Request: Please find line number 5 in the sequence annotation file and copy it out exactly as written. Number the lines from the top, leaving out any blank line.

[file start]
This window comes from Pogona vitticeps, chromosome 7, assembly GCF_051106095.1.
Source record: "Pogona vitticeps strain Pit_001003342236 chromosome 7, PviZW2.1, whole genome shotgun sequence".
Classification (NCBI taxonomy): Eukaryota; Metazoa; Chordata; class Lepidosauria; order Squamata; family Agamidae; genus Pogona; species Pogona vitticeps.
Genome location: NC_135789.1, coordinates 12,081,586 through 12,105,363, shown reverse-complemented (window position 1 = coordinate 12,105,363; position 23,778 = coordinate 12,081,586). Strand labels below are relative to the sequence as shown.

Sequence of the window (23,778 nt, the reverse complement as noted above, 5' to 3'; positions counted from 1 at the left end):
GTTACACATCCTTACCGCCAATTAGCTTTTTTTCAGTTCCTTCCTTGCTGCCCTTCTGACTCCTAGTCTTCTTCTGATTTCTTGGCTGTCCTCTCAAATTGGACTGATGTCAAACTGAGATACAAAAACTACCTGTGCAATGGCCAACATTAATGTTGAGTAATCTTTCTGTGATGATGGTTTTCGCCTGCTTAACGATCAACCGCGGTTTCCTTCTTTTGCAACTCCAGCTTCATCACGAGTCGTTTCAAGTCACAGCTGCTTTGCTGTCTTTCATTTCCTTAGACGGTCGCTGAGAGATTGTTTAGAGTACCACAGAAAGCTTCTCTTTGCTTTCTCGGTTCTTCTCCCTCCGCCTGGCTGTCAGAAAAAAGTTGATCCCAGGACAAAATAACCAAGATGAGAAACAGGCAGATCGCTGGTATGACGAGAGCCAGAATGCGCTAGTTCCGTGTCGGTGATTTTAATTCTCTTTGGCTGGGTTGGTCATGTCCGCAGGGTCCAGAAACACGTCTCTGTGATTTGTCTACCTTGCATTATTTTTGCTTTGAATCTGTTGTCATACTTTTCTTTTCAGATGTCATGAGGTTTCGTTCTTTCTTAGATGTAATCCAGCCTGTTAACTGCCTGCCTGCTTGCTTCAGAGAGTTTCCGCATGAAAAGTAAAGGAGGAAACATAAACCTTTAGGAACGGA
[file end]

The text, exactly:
Sequence of the window (23,778 nt, the reverse complement as noted above, 5' to 3'; positions counted from 1 at the left end):